Volatility

March 20, 2019

Ten Years

Filed under: Climate Crisis, Dance of Death — Tags: , , , — Russell Bangs @ 12:06 pm

>

 
 
Today’s the tenth birthday of this blog. This is post # 1,237. Looking back at March 20th, 2009 I see that I posted six times on that first day. Most or all of those I’d previously posted as “diaries” at Chris Martenson’s site. Four are about Wall Street, one on globalization, and one on the fake climate movement. So I knew where I was headed from day one.
 
My first budding principle as a child, my first thought which as a child came intuitive, instinctive, something innate responding to what I saw of reality, which later would become a philosophical and spiritual principle…
 
I saw that nature is transcendent, beautiful and fulfilling, a value in itself, its healthy and whole existence is as important for humans as for every other species, and that the way humans are destroying it is horrific, evil, insane beyond the capacity of words to convey.
 
That was my first spirit thought, my first philosophy. In the end I feel it always remained my only underlying thought.
 
And I heard the scream of Gaia. At the time I heard it as a cry of despair. I got older and for many years I tried not to hear the scream. For many years I tried to find some place which could reconcile what I know intellectually and feel morally, with still being able to find something possible to believe in within the framework of the civilization. Most of all where I wouldn’t keep hearing the screaming of Gaia which I’ve heard so loudly since I was a child.
 
Trouble is the screams only kept getting louder, and meanwhile anywhere I tried to find integrity I found only different mutations of the same ecocidal lust, psychopathy, satanism, corruption, hypocrisy, double-standards, lies, and vile gluttony. In nihilistic moments I’d say to myself, why not just chuck out all human integrity, since none seems to exist?
 
Well, I decide the better path is simply to look to nothing but the assured self-destruction of the destroyers of the Earth. Those who take up the sword of ecocide will be their own keystone victim. We can only pray the suicide of the genocidal-ecocidal civilization happens fast enough (and without nuclear war) that Gaia, including the true natural humanity, has something to salvage. For humans that’s a long-shot, and I’m a pessimist about avoiding nuclear war, but I guess that’s my version of optimism. Gaia shall endure and once again thrive, in one phase or another.
 
Meanwhile the call of Gaia which resounds is no longer only a call of despair, seemingly from the past. Now I hear it more present, more insistent, louder than ever. And increasingly the despair is being transformed into rage.
 
 
 
 
 

5 Comments »

  1. A new exhibit at the British Museum seems to clear up a longstanding debate. The figure in the painting is not screaming, but hearing a scream.

    In a new exhibit titled Edvard Munch: Love and Angst, the museum features a lithograph version of the image that predated the iconic 1893 painting. Scrawled along the bottom is an inscription by the artist: “I felt the great scream throughout nature.”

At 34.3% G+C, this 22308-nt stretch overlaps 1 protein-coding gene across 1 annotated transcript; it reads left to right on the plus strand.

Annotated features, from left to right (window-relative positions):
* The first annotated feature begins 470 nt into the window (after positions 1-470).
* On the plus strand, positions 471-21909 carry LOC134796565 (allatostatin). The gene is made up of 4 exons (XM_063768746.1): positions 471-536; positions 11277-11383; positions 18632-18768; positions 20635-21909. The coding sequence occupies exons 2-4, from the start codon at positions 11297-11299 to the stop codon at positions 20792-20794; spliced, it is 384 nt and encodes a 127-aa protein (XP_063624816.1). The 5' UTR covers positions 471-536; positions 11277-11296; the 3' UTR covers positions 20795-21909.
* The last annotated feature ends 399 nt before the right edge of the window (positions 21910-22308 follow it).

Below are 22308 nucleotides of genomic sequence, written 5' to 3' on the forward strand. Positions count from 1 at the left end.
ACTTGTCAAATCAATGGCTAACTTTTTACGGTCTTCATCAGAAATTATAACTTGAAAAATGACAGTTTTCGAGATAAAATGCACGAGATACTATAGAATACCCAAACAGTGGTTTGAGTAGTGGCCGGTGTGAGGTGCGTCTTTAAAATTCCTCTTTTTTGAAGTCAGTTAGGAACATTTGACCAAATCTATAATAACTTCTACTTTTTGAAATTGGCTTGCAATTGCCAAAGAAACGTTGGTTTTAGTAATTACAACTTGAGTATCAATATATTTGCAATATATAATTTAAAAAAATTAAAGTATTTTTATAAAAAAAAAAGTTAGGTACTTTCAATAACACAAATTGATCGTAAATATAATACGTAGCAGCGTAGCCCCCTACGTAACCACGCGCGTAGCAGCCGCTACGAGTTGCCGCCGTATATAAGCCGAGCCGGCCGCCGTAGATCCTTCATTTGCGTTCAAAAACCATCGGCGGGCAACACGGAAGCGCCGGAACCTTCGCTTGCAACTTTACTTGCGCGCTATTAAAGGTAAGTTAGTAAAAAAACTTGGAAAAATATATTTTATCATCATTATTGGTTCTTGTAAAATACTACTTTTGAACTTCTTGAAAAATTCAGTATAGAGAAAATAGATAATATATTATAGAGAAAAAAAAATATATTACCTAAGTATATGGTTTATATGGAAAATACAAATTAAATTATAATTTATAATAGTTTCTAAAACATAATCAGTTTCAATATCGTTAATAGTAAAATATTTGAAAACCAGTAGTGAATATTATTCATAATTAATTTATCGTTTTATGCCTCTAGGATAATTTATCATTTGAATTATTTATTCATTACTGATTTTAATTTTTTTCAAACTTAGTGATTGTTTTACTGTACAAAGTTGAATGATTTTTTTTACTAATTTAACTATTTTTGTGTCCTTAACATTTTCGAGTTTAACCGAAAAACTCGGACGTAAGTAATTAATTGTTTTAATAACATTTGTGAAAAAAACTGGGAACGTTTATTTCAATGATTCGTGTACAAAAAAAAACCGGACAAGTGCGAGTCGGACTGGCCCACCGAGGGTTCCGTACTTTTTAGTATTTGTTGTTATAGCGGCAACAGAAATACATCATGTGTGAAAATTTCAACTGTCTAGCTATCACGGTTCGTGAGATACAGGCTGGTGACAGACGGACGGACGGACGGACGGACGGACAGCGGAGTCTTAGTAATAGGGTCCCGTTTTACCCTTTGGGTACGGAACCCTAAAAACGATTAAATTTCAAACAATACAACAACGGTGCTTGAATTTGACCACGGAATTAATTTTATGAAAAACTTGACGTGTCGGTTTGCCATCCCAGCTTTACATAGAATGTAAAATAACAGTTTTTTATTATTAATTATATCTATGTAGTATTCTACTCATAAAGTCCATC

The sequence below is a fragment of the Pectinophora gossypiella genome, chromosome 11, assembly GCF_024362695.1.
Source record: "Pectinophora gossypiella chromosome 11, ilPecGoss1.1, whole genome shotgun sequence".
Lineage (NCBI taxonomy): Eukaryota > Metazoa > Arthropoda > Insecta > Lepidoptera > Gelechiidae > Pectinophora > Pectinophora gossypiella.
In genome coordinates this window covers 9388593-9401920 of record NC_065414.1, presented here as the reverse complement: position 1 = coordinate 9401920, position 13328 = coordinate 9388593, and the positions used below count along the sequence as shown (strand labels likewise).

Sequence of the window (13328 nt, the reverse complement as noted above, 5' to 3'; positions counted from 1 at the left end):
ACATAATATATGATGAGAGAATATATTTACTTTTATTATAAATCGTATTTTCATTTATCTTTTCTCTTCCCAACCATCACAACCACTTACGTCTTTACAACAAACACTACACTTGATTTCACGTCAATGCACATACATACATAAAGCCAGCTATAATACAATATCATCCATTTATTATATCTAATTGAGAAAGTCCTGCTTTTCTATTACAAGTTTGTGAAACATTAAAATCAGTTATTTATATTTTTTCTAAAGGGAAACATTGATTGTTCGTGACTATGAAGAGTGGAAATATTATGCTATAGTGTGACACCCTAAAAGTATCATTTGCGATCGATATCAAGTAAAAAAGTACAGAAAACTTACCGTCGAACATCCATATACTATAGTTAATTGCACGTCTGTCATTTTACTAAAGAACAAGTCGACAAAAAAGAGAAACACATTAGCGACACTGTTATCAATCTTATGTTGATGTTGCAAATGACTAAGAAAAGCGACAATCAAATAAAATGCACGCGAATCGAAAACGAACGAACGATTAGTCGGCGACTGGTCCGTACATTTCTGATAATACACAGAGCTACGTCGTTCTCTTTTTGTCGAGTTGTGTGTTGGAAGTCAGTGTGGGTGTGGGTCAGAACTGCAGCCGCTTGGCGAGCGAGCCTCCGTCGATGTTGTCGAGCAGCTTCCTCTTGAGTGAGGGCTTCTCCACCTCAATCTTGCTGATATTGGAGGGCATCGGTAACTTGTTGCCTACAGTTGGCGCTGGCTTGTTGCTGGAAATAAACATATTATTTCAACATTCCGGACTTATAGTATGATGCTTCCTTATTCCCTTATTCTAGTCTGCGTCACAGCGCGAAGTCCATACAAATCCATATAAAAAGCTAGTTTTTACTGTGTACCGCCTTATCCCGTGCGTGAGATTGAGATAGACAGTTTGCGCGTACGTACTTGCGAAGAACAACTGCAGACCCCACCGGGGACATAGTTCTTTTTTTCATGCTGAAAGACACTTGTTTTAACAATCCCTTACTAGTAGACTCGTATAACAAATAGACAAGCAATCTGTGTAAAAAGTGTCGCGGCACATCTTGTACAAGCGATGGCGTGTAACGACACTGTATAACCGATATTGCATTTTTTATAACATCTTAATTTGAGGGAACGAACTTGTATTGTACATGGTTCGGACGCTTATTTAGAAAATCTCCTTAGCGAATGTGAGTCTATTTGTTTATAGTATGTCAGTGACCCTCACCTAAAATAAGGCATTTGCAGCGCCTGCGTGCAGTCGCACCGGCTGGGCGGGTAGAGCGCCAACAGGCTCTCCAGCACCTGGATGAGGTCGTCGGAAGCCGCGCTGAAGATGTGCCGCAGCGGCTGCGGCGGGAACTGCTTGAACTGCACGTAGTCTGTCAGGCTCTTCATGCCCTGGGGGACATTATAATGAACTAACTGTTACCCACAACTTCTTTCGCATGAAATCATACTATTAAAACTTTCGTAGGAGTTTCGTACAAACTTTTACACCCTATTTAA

The cryptic sentence refers to a walk Munch took near a fjord overlooking Oslo. He described it in a diary entry headed “Nice 22 January 1892”: I was walking along the road with two friends – the sun was setting – suddenly the sky turned blood red – I paused, feeling exhausted, and leaned on the fence – there was blood and tongues of fire above the blue-black fjord and the city – my friends walked on, and I stood there trembling with anxiety – and I sensed an infinite scream passing through nature.”

    Another bit of supporting evidence: The painting’s original German title was “Der Schrei der Natur,” or “The Scream of Nature.”…

    https://followmehere.com/2019/03/22/the-figure-in-edvard-munchs-the-scream-isnt-actually-screaming/

    Comment by Russell Bangs — March 22, 2019 @ 1:16 pm

  2. Read The Wisdom of the Fields by HJ Massingham. You will like it. Have you read Scott’s Seeing like a State?

    Comment by bevin — April 1, 2019 @ 10:26 am

    • I own copies of that and a couple others by Scott but haven’t gotten around to reading them yet. I’m not familiar with Massingham but will check it out, thanks.

      Comment by Russell Bangs — April 1, 2019 @ 12:11 pm

  3. I found your blog from a comment you made on MOA. Astounding body of information presented in a manner that is clear and comprehensible. I am actively passing it along,
    thank you

    Comment by rose — April 15, 2019 @ 1:59 am


RSS feed for comments on this post. TrackBack URI

Leave a Reply

Fill in your details below or click an icon to log in:

WordPress.com Logo

You are commenting using your WordPress.com account. Log Out /  Change )

Google photo

You are commenting using your Google account. Log Out /  Change )

Twitter picture

You are commenting using your Twitter account. Log Out /  Change )

Facebook photo

You are commenting using your Facebook account. Log Out /  Change )

Connecting to %s

%d bloggers like this: